Welcome to Food for Thought, a monthly article series where we will explore new ways to approach cooking while looking ahead to life after high school. Whether it's a dorm, an apartment, or a gourmet kitchen, these recipes, tips, and tricks will help you be a master of your kitchen! Be sure to come back each month for new recipes and tips!
Have you ever cooked for yourself before? If not, that's okay, I have your back, and if you are a senior going into college and you are worried about what you are going to eat, I got you. These recipes will be cheap, short, as well as healthy so you don't have to eat ramen or any other unhealthy foods, instead of eating those, make this recipe, and thank me later. I will also show you how to make this recipe and you can follow me.
Christmas is coming soon and the best way to have fun during Christmas break is making a delicious dessert with your friends and family. You can even have fun with your siblings and help them make a dessert for Santa!
1 cup unsalted butter softened (226g)
1 cup granulated sugar (200g)
1 1/2 teaspoons vanilla extract (see note)
1 large egg
2 1/2 cups all-purpose flour (Plain flour) (315g)
3/4 teaspoon baking powder
3/4 teaspoon table salt
Sugar Cookie Frosting:
3 cups powdered sugar, sifted (375g) (weigh before sifting)
3-4 Tablespoons milk (I use whole milk, but any kind will work)
2 Tablespoons light corn syrup (see note)
1/2 teaspoon vanilla extract
Gel food coloring optional
Additional candies and sprinkles for decorating optional
Combine butter and sugar in the bowl of a stand mixer (or in a large bowl and use an electric hand mixer) and beat until creamy and well-combined.
Add egg and vanilla extract and beat until completely combined.
In a separate, medium-sized bowl, whisk together flour, baking powder, and salt.
Gradually stir dry ingredients into wet until dough is smooth and completely combined.
Lay out a large piece of plastic wrap and transfer approximately half of the dough onto the wrap (dough will be quite sticky at this point, that’s OK!).
Cover the dough with clear wrap or wax paper and mold it into a flat disk. Wrap tightly. Repeat with remaining cookie dough in another piece of clear wrap. Transfer dough to refrigerator and chill for at least 2-3 hours and up to 5 days.
Once the dough has finished chilling, preheat oven to 350F (175C) and line a baking sheet with parchment paper (alternatively bake cookies directly on an ungreased baking sheet). Set aside.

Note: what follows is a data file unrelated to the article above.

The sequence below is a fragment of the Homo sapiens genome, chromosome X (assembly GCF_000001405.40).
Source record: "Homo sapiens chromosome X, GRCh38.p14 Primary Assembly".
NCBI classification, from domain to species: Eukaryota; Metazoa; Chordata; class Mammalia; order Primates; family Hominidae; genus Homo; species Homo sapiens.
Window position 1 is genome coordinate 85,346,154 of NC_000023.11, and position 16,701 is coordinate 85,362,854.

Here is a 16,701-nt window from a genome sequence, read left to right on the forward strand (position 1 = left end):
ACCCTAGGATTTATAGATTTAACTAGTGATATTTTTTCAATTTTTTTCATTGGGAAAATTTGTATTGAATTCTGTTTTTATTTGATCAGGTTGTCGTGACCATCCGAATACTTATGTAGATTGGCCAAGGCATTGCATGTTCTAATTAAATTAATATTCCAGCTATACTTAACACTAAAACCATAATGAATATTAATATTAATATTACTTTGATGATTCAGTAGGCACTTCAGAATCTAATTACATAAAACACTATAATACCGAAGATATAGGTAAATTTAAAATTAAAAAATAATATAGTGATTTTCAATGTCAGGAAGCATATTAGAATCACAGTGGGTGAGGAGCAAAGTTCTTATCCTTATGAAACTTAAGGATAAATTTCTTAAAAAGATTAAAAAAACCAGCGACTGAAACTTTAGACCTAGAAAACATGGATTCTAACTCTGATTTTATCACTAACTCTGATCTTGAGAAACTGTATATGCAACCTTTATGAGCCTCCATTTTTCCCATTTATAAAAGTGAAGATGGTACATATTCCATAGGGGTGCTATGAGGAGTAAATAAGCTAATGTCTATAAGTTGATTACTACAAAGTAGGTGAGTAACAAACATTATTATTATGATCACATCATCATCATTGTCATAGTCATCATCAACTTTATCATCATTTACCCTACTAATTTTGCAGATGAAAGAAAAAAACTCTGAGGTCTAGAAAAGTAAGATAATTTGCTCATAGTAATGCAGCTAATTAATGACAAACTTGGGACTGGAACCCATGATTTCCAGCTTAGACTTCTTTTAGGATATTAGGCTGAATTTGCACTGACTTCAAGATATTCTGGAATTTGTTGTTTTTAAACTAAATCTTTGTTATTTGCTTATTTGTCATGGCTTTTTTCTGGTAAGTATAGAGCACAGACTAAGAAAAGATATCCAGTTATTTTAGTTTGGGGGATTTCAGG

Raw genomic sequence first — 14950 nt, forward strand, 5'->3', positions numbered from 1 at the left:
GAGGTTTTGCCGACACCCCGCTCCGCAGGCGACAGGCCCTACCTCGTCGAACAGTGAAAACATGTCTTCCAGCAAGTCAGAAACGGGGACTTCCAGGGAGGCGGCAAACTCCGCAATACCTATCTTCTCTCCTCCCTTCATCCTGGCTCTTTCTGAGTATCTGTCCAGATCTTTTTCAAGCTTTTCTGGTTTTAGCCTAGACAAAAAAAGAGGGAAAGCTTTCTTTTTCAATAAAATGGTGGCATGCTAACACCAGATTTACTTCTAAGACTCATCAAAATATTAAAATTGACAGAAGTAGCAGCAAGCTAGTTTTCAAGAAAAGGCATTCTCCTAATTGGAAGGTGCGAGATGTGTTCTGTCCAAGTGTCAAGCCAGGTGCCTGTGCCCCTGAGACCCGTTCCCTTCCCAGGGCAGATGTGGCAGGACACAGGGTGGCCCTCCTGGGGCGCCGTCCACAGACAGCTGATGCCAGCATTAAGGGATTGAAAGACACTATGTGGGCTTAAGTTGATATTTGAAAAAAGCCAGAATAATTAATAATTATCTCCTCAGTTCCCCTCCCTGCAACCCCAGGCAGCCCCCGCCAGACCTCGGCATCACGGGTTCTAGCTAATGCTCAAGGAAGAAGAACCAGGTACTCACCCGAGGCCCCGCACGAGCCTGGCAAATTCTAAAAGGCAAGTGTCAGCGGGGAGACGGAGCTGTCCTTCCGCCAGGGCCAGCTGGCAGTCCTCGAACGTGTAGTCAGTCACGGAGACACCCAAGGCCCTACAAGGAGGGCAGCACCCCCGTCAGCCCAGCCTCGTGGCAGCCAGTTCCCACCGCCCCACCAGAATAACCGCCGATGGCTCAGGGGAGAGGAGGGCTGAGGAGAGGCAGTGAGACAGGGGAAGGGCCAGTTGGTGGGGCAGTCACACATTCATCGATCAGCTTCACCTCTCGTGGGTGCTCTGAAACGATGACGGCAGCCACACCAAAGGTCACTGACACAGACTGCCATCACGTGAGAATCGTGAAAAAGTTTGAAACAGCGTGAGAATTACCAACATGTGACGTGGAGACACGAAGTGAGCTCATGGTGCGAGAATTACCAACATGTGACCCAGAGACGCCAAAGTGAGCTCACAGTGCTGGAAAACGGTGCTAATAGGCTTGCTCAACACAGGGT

Generously dust a clean surface with flour and place one chilled cookie dough disk onto the surface. Lightly flour the dough and roll it out to 1/8" (for thinner, crispier cookies) or 1/4" (for thicker, softer cookies). Add additional flour as needed both on top of and beneath the dough so that it doesn't stick. Note: if the dough is cracking as you roll it, let it sit at room temperature for 10-15 minutes to soften before attempting again.
Use cookie cutters to cut out shapes and use a spatula to transfer shapes to a prepared baking sheet, spacing at least 1" apart. If you are not intending to decorate your cookies with icing, you can decorate them with sanding sugar at this point before you bake them.
Bake at 350F (175C) for 8-10 minutes (this is for cookies that are approximately 3" [7.6cm]; note that smaller cookies will need less time and larger cookies will need more), or until edges just begin to turn lightly golden brown.
Allow cookies to cool completely on the cookie sheet before decorating.
Easy Sugar Cookie Icing:
Combine powdered sugar, 2 Tablespoons of milk, corn syrup, and vanilla extract in a medium-sized bowl and stir until combined. If the frosting is too thick, add more milk, about a teaspoon at a time, until the frosting is thick but pipeable. If you accidentally add too much milk, add powdered sugar until the desired texture is reached.
If coloring the frosting, divide it into bowls and color as desired at this point.
Transfer frosting to a piping bag with a piping tip (I used Wilton 5), or place it in a Ziploc bag and snip a small piece of the corner off (not as neat, but this will still work, just take care that the frosting isn’t so thick that it breaks open the seam of the bag when you are squeezing).
Pipe frosting on cookies and decorate with decorative candies, if desired.
Allow frosting to harden before enjoying, stacking, or storing (this took several hours for me and may vary for you depending on the consistency of your frosting).
Tips and Information:
Lactose intolerant Substitutions:
Canned coconut milk
No Oven? Us a Griddle
You can whip up cookies in a jiff using a non-stick griddle. Heat your griddle to between medium-low and medium heat; if it's too hot, the outside of the cookie will burn before the inside has a chance to cook. Portion out a tablespoon of cookie dough for each cookie you're making.
No Mixing bowl? Use a bowl that you would use to eat cereal out of.
No Cookie Cutters? You can take a knife and cut your design out with that.
No Baking Sheet? Use any flat oven-safe equipment.
If you don't have a baking sheet, you can use a flat baking dish, a pizza stone, or an oven-safe skillet. Just make sure that the dish is oven-safe and can withstand the high temperatures required for baking cookies.
No Food Coloring? Either don't use color or you can make the colors yourself.
Pink: Concentrated beet juice, concentrated strawberry juice, strawberry powder, raspberry powder.
Red: Beet powder.
Orange: Concentrated carrot juice, carrot powder, sweet potato powder.
Yellow: Saffron, turmeric
Green: Matcha, spinach powder, spirulina ($26, Amazon).
Sugar Spun Run:
Visit my blog to get tips and tricks about how to Service High School or School in general.
Kallee's School Survival Guide: